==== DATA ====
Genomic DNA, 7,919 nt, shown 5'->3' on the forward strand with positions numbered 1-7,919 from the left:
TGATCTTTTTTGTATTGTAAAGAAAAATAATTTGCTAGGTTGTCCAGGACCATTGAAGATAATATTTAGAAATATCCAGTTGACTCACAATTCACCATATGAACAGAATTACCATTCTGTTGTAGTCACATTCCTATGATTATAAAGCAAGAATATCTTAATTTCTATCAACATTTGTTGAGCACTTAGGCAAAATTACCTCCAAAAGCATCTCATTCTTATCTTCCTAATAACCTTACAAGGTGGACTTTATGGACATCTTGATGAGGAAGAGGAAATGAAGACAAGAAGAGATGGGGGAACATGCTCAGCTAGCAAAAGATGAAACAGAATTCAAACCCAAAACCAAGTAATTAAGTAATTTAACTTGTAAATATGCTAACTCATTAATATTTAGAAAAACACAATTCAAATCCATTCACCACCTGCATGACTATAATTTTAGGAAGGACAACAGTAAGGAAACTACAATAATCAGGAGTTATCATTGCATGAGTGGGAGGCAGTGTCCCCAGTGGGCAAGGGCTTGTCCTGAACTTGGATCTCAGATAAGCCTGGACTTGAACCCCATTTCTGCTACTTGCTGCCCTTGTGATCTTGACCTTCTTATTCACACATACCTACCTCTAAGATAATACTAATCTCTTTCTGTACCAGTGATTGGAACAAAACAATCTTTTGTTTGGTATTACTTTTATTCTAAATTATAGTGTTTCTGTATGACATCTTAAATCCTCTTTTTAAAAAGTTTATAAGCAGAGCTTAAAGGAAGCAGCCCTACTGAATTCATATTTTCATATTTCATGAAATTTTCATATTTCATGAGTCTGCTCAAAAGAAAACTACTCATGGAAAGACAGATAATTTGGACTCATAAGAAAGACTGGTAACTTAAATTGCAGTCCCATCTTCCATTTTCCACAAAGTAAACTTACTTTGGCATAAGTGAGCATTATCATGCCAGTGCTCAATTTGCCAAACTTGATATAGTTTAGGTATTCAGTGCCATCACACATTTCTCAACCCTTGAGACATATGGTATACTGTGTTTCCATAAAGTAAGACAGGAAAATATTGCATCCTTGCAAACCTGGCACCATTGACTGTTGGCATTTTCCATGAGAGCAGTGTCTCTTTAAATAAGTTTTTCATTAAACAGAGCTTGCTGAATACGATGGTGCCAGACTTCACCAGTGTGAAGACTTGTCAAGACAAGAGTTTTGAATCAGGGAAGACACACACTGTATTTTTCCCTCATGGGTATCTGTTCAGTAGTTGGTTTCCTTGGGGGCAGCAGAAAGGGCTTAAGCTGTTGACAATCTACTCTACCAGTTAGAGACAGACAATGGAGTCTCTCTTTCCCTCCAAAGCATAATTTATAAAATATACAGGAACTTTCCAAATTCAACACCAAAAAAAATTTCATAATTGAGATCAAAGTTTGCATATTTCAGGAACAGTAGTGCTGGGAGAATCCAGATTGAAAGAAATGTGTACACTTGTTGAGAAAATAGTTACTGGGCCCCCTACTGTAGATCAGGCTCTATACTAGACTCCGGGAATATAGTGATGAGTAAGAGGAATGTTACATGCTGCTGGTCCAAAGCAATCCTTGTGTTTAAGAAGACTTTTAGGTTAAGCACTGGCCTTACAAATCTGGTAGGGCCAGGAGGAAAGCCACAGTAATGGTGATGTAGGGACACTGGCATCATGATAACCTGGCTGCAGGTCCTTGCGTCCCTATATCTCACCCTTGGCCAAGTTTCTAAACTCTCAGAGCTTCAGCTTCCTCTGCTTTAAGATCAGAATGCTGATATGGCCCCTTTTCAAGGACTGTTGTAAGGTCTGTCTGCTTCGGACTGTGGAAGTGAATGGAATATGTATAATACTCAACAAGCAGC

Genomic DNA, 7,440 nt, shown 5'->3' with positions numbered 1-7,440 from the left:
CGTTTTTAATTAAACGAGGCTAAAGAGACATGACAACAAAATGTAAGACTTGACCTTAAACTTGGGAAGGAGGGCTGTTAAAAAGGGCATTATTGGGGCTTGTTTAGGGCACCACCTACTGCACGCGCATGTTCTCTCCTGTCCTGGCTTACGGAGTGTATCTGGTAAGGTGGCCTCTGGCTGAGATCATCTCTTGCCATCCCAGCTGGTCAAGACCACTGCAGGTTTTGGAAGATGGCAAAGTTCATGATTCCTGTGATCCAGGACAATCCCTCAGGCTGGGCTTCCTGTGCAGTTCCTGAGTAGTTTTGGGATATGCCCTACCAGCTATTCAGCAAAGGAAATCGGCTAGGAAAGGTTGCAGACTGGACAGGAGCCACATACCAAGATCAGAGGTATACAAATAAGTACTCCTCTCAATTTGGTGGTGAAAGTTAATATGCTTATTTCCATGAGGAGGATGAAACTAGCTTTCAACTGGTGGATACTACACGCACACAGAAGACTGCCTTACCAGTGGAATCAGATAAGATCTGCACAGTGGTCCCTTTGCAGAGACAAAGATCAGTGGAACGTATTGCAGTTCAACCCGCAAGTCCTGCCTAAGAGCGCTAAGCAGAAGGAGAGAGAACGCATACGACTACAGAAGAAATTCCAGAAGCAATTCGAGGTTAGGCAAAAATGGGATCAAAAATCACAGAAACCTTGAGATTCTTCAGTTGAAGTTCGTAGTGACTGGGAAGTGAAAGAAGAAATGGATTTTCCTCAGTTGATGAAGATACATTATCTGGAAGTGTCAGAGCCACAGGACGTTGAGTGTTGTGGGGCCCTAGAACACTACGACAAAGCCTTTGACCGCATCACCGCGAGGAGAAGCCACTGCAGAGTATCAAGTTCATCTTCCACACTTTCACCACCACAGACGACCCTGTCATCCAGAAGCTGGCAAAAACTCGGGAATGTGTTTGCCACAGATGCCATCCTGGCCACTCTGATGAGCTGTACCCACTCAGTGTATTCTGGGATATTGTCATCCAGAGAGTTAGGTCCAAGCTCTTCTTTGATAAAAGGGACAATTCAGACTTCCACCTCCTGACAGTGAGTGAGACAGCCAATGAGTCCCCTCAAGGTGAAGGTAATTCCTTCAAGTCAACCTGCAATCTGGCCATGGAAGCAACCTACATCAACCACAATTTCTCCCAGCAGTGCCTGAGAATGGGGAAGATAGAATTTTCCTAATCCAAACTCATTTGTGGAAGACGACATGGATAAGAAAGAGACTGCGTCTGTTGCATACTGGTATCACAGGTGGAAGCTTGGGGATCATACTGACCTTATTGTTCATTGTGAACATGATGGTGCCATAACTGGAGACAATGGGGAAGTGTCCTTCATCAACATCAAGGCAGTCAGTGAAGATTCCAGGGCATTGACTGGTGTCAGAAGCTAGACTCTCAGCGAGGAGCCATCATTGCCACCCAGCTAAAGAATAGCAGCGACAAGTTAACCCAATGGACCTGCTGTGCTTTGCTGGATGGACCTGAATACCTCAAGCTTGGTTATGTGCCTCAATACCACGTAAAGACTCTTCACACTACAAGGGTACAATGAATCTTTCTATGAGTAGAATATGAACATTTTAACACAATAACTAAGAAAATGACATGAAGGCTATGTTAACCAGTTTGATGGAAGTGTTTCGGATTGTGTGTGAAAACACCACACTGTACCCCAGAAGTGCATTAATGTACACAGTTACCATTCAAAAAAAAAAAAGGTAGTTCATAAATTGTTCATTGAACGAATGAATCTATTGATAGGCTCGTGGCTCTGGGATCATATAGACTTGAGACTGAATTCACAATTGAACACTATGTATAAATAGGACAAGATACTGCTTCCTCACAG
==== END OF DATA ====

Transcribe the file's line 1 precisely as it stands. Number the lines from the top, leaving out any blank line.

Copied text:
Genomic DNA, 7,919 nt, shown 5'->3' on the forward strand with positions numbered 1-7,919 from the left: